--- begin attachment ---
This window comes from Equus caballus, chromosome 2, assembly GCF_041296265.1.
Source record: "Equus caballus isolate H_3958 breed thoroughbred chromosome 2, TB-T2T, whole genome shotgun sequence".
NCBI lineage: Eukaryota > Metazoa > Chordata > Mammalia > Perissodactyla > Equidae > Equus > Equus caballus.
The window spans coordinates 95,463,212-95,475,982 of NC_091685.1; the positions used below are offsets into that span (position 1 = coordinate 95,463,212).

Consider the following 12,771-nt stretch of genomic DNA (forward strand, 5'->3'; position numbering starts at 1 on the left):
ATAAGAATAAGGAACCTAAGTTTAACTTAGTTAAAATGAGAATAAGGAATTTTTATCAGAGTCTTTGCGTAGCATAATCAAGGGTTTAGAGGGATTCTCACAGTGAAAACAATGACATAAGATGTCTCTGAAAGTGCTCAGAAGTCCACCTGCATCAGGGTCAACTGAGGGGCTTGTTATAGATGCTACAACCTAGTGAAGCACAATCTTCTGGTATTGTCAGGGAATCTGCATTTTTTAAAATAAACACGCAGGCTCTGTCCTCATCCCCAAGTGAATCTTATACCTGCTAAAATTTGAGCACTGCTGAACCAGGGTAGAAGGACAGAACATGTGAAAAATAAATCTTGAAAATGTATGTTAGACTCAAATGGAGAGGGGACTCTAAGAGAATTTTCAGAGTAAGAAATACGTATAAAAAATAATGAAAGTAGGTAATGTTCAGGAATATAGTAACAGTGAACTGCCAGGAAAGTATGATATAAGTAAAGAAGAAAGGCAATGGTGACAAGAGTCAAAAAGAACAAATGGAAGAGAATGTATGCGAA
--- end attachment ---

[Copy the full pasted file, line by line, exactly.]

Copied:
This window comes from Equus caballus, chromosome 2, assembly GCF_041296265.1.
Source record: "Equus caballus isolate H_3958 breed thoroughbred chromosome 2, TB-T2T, whole genome shotgun sequence".
NCBI lineage: Eukaryota > Metazoa > Chordata > Mammalia > Perissodactyla > Equidae > Equus > Equus caballus.
The window spans coordinates 95,463,212-95,475,982 of NC_091685.1; the positions used below are offsets into that span (position 1 = coordinate 95,463,212).

Consider the following 12,771-nt stretch of genomic DNA (forward strand, 5'->3'; position numbering starts at 1 on the left):
ATAAGAATAAGGAACCTAAGTTTAACTTAGTTAAAATGAGAATAAGGAATTTTTATCAGAGTCTTTGCGTAGCATAATCAAGGGTTTAGAGGGATTCTCACAGTGAAAACAATGACATAAGATGTCTCTGAAAGTGCTCAGAAGTCCACCTGCATCAGGGTCAACTGAGGGGCTTGTTATAGATGCTACAACCTAGTGAAGCACAATCTTCTGGTATTGTCAGGGAATCTGCATTTTTTAAAATAAACACGCAGGCTCTGTCCTCATCCCCAAGTGAATCTTATACCTGCTAAAATTTGAGCACTGCTGAACCAGGGTAGAAGGACAGAACATGTGAAAAATAAATCTTGAAAATGTATGTTAGACTCAAATGGAGAGGGGACTCTAAGAGAATTTTCAGAGTAAGAAATACGTATAAAAAATAATGAAAGTAGGTAATGTTCAGGAATATAGTAACAGTGAACTGCCAGGAAAGTATGATATAAGTAAAGAAGAAAGGCAATGGTGACAAGAGTCAAAAAGAACAAATGGAAGAGAATGTATGCGAA